The pulling assembly 1472 (FIG. 48) includes a pair of transfer members 1490 each having a concave outer surface and a plurality of protruding elements 1494. The size, shape, quantity and/or arrangement of the protruding elements 1494 will depend on, for example, the particular converting application. The transfer members 1490 gather and laterally capture the sheet stock material passing there between in a manner similar to the aforedescribed transfer assemblies 359 and 361, 1320 and 1330, 1450 and 1460, and 1470. The protruding elements 1494 frictionally engage the sheet stock material to provide a more positive grip on same and therefore improve the pulling effect of the pulling assembly 1472. The protruding elements 1494 may also function as stitching or perforating fingers that perforate the sheet stock material as it is advanced between the transfer members 1490. The protruding elements 1494 can have pointed ends for penetrating the sheet stock material and can be of a length sufficient enough to stitch together overlapped portions of the sheet stock material. Such stitching aids in retaining the shape of the strip of dunnage after the strip of dunnage is released by the transfer members 1490.

As is shown in FIG. 48, the pair of concave transfer members 1490 define there between a dunnage transfer region 1496 having a substantially oval or circular shaped cross section. Consequently, as the transfer members 1490 urge the strip of dunnage through the transfer region 1496, the transfer members 1490 transform the strip of dunnage into having a generally cylindrical or tubular shape.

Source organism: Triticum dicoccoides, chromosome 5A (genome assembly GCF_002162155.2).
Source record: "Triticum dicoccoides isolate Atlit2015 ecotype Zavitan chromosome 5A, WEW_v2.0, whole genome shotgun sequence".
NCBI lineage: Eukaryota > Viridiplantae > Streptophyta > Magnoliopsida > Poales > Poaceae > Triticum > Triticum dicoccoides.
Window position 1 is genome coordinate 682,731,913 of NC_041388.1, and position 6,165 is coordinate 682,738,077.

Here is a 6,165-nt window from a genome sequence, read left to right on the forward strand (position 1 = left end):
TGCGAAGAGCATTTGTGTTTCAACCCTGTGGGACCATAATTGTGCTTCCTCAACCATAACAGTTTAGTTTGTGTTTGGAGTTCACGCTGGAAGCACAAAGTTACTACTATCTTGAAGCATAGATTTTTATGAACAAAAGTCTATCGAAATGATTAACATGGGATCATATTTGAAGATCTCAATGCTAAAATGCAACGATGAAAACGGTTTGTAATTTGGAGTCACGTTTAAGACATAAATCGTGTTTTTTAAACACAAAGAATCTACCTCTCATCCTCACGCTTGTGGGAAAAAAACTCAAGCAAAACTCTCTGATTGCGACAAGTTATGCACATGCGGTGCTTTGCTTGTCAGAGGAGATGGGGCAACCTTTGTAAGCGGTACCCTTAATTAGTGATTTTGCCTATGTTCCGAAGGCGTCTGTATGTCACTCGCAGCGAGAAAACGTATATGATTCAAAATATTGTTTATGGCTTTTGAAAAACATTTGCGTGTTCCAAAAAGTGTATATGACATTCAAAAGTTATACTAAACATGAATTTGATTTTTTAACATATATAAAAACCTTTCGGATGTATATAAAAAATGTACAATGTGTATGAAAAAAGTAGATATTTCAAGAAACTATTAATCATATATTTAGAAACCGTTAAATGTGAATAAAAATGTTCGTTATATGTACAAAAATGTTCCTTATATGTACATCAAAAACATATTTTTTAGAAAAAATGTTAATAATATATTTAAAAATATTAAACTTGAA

The pulling assembly 1474 (FIG. 49) includes a pair of transfer members 1500 each having a cylindrical outer surface and a plurality of protruding elements 1504. The transfer members 1500 gather and laterally capture the sheet stock material passing there between in a manner similar to the aforedescribed transfer assemblies 359 and 361, 1320 and 1330, 1450 and 1460, 1470 and 1472. The protruding elements 1504 frictionally engage the sheet stock material to provide a more positive grip on same and therefore improve the pulling effect of the pulling assembly 1474. Like the protruding elements 1494 of the pulling assembly 1472, the protruding elements 1504 may also function as stitching or perforating fingers that perforate the sheet stock material as it is advanced between the transfer members 1500. The protruding elements 1504 can have pointed ends for penetrating the sheet stock material and can be of a length sufficient enough to stitch together overlapped portions of the sheet stock material. Such stitching aids in retaining the shape of the strip of dunnage after the strip of dunnage is released by the transfer members 1500.

It is noted that the pair of cylindrical transfer members 1500 define there between a dunnage transfer region 1506 having a substantially rectangular shaped cross section. Consequently, as the transfer members 1500 urge the strip of dunnage through the transfer region 1506, the transfer members 1500 transform the strip of dunnage into having a generally flatter or narrower horizontal dimension than vertical dimension. Like the aforedescribed protruding elements 1494 of the pulling assembly 1472, the size, shape, quantity and/or arrangement of the protruding elements 1504 of the pulling assembly 1474 will depend on, for example, the particular converting application.